general, the second part, where many good pieces of qualitative and/or
quantitative research into language teaching and learning are gathered, may be
of more interest to a scientific audience. In addition, this second section may
be of particular interest to practitioners working in the Asian context.

The following paragraphs will highlight those papers, which are believed to be
of special interest to the LINGUIST list audience.

Chapter 2 gives a good overview of the underlying concept of process-oriented
foreign language teaching and learning. The manifold supportive tables, models
and figures make it, especially, suitable as an introduction to this topic.
Similarly, the philosophical account of chapter 3 is an excellent overview of
postmodernism in language learning and teaching.

Chapter 6 may be of particular interest to researchers and practitioners who are
in duty of designing a new curriculum for EFL teaching as the paper gives a
detailed description of the author’s efforts at his home university. As such it
may serve as a guideline for those who have a similar duty. The reader may be
warned, however, that the chapter reports on the theoretical ideal but does not
give data on how successful the curriculum was. Therefore, future work that
reports on the evaluation of the program, will be of additional interest.

As explained, chapter 10 introduces a very interesting online peer-feedback tool
used in teacher training. Again, no data are given on the performance of
teachers who use the program and how participants evaluated the tool.
Consequently, no conclusions can be drawn on its success. Still, as it may be a
way of neutralizing power-relations, it presents a promising tool for many
different contexts aiming to work with peer-review.

Section 2

As mentioned before, many chapters in section two present well-designed
empirical studies and report their findings based on theoretically motivated
analyses and interpretations taking a micro-level perspective on
process-orientation in foreign language pedagogy. Even though most of the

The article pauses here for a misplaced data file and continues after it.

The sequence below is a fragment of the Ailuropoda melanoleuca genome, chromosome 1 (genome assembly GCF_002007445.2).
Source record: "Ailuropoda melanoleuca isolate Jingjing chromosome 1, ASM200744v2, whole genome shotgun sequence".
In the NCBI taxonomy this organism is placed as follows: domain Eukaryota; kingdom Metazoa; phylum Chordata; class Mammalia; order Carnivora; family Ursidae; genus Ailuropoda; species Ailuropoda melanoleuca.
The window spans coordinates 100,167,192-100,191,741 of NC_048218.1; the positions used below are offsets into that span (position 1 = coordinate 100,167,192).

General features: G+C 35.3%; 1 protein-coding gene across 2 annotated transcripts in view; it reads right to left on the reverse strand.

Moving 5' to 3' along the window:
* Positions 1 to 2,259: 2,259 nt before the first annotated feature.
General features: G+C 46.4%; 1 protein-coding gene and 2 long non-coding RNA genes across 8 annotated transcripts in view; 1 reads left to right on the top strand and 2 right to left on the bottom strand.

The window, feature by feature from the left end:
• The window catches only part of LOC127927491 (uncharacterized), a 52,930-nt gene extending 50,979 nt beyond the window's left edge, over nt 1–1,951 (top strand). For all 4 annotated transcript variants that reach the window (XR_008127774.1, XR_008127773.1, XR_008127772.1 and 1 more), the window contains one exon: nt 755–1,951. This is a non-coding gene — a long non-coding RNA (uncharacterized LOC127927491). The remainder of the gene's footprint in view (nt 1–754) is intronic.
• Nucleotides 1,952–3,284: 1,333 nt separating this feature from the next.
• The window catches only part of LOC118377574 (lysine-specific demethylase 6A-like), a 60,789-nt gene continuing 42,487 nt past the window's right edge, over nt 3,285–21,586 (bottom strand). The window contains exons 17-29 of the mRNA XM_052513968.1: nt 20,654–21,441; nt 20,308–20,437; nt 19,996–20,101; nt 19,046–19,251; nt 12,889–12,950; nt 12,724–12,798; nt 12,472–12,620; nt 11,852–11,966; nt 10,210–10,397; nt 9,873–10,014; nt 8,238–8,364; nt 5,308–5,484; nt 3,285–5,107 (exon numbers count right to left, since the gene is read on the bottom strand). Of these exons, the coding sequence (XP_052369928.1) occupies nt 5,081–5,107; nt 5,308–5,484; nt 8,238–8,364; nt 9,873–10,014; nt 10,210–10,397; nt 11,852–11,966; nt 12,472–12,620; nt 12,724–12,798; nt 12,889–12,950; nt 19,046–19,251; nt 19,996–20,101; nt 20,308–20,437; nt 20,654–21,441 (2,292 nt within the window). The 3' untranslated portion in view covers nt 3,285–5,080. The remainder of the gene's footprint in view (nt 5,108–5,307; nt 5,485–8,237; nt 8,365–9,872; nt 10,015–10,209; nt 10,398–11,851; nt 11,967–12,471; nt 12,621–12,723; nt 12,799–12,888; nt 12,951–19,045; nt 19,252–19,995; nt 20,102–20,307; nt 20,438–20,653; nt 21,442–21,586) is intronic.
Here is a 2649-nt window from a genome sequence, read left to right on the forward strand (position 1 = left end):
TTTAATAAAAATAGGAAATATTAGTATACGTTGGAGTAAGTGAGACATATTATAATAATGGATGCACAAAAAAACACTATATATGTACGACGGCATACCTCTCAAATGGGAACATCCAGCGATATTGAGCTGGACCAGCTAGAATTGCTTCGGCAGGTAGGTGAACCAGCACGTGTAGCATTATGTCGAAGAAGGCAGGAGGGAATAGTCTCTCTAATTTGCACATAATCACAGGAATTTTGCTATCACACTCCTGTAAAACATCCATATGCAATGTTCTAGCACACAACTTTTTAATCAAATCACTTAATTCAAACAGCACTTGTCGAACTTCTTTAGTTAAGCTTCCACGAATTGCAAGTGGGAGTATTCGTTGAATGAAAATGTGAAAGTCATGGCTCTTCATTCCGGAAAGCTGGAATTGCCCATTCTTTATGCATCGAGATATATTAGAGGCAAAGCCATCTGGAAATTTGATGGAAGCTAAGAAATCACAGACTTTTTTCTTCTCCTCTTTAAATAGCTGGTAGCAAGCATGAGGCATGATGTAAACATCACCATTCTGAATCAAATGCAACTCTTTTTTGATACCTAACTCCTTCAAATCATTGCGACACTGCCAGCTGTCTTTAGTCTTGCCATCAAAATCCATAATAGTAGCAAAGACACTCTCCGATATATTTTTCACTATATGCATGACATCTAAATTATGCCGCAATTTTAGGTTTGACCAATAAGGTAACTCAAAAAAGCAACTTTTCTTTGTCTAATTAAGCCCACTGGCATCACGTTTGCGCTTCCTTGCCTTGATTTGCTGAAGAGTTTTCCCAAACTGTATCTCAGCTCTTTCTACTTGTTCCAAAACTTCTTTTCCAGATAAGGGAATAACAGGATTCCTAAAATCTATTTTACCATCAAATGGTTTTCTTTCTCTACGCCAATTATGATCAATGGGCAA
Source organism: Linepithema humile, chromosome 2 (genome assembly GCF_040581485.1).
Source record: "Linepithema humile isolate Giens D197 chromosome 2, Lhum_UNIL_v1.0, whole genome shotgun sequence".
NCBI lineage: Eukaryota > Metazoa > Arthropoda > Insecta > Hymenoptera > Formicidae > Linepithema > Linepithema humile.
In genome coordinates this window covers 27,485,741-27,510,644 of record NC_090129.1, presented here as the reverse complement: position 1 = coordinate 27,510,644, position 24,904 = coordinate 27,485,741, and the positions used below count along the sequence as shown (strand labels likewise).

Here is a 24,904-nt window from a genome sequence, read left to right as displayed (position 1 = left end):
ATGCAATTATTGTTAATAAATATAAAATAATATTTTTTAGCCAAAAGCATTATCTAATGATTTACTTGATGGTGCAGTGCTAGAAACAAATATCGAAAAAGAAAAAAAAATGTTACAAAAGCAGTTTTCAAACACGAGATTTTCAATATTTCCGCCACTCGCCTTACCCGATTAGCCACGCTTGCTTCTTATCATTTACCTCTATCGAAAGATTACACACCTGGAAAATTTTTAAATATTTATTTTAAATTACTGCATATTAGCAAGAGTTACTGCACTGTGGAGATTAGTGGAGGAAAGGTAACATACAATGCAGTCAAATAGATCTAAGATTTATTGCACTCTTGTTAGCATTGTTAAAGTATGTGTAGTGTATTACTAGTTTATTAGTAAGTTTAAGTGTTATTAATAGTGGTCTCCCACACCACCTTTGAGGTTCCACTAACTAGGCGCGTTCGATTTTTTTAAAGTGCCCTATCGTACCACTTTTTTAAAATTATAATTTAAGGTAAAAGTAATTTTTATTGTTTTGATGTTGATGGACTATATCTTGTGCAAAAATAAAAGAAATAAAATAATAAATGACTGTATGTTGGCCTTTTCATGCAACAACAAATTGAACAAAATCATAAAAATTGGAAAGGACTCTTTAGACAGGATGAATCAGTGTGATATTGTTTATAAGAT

chapters present data that are based on small-scale studies, the section as a
whole is well-worth reading. As a lecturer, I consider them to be good training
material for students of SLA: The chapters are relatively short and report on
studies, that are well-designed but do leave students the possibility to
critique at the theoretical and empirical level. The different chapters address
various linguistic settings from EFL learning in Indonesia, via learning
Mandarin in Malaysia to learning Japanese as a second language in Japan. It
includes case studies, larger-scale surveys and both qualitative and
quantitative approaches. Accordingly, it gives a broad perspective on foreign
language pedagogy and will be of special interest for those who would like to
know more about language teaching and learning in different Asian contexts.

From these chapters, especially, chapter 14 and 15 convinced the reviewer by
their innovative approach, well-designed and well-conducted empirical
investigation, and not least, as they are presented in a clear style such that
as a whole the chapters are highly enjoyable and informative to read. In
addition, their conclusions are interesting for practitioners and researchers
alike. Chapter 14 as it succeeds in providing a micro-perspective on classroom
processes of language learning and teaching in primary education, and chapter 15
as it presents a micro-analysis of how a second language learner and a
non-trained native speaker gradually manage to align their ways of learning and
teaching in an informal setting.

To give a final evaluation, this volume presents work on process-orientation in
language pedagogy that is valuable to the field and gives an interesting
overview of language learning and teaching, especially, in the Asian context.
The mixed quality of the chapters, however, can be a reason not to read the
whole book but to focus on section two and selected chapters of section one, for
example the ones reviewed in this text.


Byram, M. 1997. Teaching and assessing intercultural communicative competence.
Clevendon: Multilingual Matters.

Deleuze, D. 1994. Difference and repetition. New York: Columbia University Press.

Derrida, J. 1976. Of grammatology. Baltimore: Johns Hopkins University Press.

Lewis, M. 1993. The lexical approach: the state of ELT and a way forward. Hove,
UK: Language Teaching Publications.

Rüschoff, B. & Wolff, D. 1999. Fremdsprachenlernen in der Wissensgesellschaft.
Zum Einsatz der neuen Technologien in Schule und Unterricht. Ismaning: Hueber.
ABOUT THE REVIEWER Marije Michel holds a PhD in Applied Linguistics from the University of Amsterdam in the Netherlands and did a post-doc at the Department of English Linguistics, University of Mannheim, Germany, researching preschool teachers' language competence. She now is a lecturer of language learning and teaching at Lancaster University. Her research focuses on psycholinguistic aspects of task-based adult second language learning as she investigates effects of task complexity and priming during task-based interactions.